kids under the age of eight in your house, throwing and dropping food all over
the place, you won’t even need to buy dog food. Think about it.
even number of kids.
honestly. When you have an odd number, someone’s always left out, and you can
bet that little bugger’s going to be up your butt looking for a bud. Give the
kid a bud. (Then go grab yourself a Bud or a bottle of gin or whatever’s going
to get you through having all those kids.)
dinners that seem like more effort than they are.
practically no involvement on your part, and also make the people who live with
you think they’re getting something special while you’re at it. (Be careful of
cooking too well, however. You don’t want them to expect it.) Here’s a recipe:
you could say “bolognese” if you’re feeling fancy, but that seems like a lot of
trouble to me. And I’m sure more goes into bolognese, but I don’t really care.)
this “country-style” but let’s be honest
that it’s “lazy-style”, okay?)
that’s between you and your spouse)
and soft and hot, splash in wine, then pour in the tomatoes. Season with salt
and pepper. Simmer.
you made the pasta fresh by hand, you’re not doing this right.)
health. But who cares. It’s better this way.)
sauce? You bet you did, you clever thing! Now pat yourself on the back, pour
yourself a drink, and go catch up on The
Real Housewives of Whatever.
note: Dry vermouth is very cheap and not that tasty. And if you, like me,
prefer to save every last drop of your wine for drinking, I say buy a giant
bottle of dry vermouth, keep it for cooking, and be done with it. (If you do
ever run out of wine or vodka, you can probably tolerate some vermouth over ice.
I’ve suffered it. I didn’t die. Drop a couple of olives in there and it will
almost kill the taste. And remember, it’s cheap! So why not?)
Barns & Noble
Mina Clark is losing her mind-or maybe it’s already gone. She isn’t quite sure. Feeling displaced in her over-priced McMansion-dotted suburban world, she is grappling not only with deep debt, a mostly absent husband, and her playground-terrorizer 3-year-old Emma, but also with a significant amnesia she can’t shake-a “temporary” condition now going on several years, brought on by a traumatic event she cannot remember, and which everyone around her feels is best forgotten.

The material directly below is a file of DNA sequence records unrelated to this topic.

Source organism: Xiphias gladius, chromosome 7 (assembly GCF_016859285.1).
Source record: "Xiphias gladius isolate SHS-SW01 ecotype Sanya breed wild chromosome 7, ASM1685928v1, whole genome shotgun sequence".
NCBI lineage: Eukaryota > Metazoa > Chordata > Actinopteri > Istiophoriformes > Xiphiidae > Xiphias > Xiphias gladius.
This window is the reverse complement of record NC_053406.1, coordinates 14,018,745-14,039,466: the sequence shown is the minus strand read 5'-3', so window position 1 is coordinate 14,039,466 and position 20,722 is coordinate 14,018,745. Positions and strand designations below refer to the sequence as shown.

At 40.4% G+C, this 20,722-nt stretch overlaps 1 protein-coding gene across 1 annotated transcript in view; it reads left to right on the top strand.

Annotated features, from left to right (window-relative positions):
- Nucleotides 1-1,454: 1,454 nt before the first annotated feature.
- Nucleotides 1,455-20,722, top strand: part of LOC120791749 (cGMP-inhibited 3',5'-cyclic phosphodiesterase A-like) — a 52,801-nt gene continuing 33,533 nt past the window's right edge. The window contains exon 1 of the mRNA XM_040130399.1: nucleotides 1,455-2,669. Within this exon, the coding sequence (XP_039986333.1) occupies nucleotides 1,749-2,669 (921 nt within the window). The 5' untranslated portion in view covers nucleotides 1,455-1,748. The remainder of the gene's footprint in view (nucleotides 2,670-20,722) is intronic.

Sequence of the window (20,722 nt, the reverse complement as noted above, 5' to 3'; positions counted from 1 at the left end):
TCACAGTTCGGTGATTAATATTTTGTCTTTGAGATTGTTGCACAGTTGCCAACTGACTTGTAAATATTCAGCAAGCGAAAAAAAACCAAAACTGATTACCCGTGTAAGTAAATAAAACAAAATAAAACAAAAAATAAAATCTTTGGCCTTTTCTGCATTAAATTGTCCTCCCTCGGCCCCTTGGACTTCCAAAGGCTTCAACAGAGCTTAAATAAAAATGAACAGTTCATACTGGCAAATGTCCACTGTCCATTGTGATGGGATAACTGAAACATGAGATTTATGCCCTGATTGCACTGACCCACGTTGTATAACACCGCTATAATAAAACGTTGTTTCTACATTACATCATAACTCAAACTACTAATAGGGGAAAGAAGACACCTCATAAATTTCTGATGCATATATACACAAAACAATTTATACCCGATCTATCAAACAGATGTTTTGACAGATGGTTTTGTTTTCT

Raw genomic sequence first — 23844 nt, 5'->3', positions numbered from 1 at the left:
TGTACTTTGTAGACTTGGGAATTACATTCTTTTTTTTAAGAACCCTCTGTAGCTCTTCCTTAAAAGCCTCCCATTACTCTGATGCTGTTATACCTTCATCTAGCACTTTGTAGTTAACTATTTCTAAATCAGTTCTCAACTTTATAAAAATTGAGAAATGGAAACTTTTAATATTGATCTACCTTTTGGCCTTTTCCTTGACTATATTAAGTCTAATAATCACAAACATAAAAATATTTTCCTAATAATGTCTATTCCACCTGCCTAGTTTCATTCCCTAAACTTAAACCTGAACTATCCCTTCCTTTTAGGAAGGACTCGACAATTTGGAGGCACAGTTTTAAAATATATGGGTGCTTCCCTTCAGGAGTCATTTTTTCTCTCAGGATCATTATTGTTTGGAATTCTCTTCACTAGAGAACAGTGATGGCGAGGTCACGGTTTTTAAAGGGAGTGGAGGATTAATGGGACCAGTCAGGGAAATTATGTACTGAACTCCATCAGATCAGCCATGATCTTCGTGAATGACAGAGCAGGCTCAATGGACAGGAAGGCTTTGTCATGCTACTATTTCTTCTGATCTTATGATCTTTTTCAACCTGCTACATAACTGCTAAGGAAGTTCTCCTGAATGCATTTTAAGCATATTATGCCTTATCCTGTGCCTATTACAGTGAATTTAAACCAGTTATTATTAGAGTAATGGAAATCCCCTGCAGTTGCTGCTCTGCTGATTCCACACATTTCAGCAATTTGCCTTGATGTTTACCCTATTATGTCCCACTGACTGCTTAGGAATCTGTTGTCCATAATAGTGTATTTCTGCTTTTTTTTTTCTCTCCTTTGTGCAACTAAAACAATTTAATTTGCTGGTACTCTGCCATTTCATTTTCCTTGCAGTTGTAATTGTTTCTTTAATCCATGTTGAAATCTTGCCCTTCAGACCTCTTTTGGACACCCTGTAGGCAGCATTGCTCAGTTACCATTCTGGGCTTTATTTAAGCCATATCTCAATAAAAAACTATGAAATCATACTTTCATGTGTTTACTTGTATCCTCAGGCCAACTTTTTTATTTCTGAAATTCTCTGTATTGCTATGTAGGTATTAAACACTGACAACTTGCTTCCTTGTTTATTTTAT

When a trip to the dentist leaves Mina with a new gold crown, her whole life changes. Slowly her memory and her mojo return. But when everything begins to crash down around her, she’s not sure if what’s happening is real, of if she’s just now fully losing her mind… especially when she realizes the only person she can trust is the one she fears the most. What’s it all going to cost her in the end?
Francine LaSala has written nonfiction on every topic imaginable, from circus freaks to sex, and edited bestselling authors of all genres (fiction and nonfiction) through her company, Francine LaSala Productions. The author of novels Rita Hayworth’s Shoes and The Girl, The Gold Tooth & Everything, and four feature-length screenplays, she lives with her husband and two daughters in New York. Contact her: firstname.lastname@example.org.